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Péclet number (Pe) - Nishanth Saldanha

906 bytes added, 07:23, 16 February 2017
Derivation
== Derivation ==
For a one dimensional system as described in '''Figure 1''', with a specie concentration, <math>C</math> following relations can be made to relate flux in, <math>J_{in}</math> , flux out,<math>J_{out}</math> and control volume <math>V</math> . From this system, the Péclet number can be derived.   
[[Image:For_Wiki_page.jpg|150px|right|thumbnail|'''Figure 1''' This is an illustration of a control volume with fluxes in and fluxes out. If sources and sinks can be neglected, these fluxes can be contributed to convection and diffusion ]]
<math> V\frac{dC}{dt} = A\cdot J_{in} - A\cdot J_{out} </math>
 
This mass balance can be used to describe the flux into and out of the system. Flux is mass flow rate per unit area. Assuming inlet and outlet areas are constant, the mass balance can be simplified.
<math> \frac{dC}{dt} = \frac{A}{V}\cdot (J_{in} - J_{out}) </math>
 
If there are gradients in the system, the flux out of the system can be described as follows.
<math> J_{out} = \frac{\partial J}{\partial x}\cdot (\Delta x)+J_{in} </math>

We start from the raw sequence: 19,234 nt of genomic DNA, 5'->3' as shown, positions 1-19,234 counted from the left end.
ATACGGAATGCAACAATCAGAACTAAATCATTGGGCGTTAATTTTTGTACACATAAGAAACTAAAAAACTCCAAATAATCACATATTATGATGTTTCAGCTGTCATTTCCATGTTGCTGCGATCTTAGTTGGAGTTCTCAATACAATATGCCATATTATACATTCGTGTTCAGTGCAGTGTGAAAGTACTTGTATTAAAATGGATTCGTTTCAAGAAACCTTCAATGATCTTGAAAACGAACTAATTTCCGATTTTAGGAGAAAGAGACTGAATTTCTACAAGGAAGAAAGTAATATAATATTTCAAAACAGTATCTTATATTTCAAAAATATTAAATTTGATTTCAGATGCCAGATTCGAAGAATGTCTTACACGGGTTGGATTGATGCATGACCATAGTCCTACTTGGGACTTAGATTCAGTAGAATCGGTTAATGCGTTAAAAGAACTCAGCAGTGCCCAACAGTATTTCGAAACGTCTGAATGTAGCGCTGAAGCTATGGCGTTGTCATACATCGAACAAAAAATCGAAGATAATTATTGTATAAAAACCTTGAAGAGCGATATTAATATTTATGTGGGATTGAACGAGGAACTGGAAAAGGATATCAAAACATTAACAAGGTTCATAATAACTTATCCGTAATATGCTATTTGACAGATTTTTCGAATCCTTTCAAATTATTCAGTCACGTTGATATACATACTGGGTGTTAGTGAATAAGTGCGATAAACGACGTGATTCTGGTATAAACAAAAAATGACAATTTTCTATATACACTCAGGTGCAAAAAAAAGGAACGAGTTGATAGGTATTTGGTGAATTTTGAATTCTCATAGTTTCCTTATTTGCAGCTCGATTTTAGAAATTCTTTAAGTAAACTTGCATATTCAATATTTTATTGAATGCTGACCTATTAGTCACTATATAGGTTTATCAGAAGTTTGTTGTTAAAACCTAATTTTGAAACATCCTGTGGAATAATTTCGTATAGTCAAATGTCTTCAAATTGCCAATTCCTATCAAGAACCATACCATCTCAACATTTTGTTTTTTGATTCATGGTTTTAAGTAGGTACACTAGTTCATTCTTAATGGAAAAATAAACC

Thus, the mass balance can be simplified as shown below. The balance can also be described in three dimensions.
<math>\frac{dC}{dt} = \frac{A}{V}\cdot \frac{\partial J}{\partial x}\cdot (\Delta x) </math>
Due to how the system is defined, <math>\frac{A}{V} = \frac{1}{\Delta x} </math>. Thus,   
<math>\frac{dC}{dt} = \frac{\partial J}{\partial x}\rightarrow \frac{\partial C}{\partial t} =\triangledown J </math>
The assumption of negligible sources and sinks are made, so as to focus the system on diffusion and convection. Thus, <math>J = J_{convection}+J_{diffusion} </math>
Mass flow rate, <math> Convection Q </math>, can be defined as <math> Q = C \Delta x\cdot A </math>. Since the convection is the prime source of this mass flow rate in this system, convective flux, <math> J_{convection} </math> is defined as such.
<math> J_{convection} = \frac{Q}{\Delta t\cdot A} = \frac{C \Delta x }{\Delta t} \rightarrow \frac{\partial x}{\partial t}C </math>
Diffusion equation can be derived from first Fick's law as shown below. <math> Diffusion D </math>is the Diffusivity constant.
<math> J_{diffusion} = -D \frac{\partial C }{\partial x} </math>

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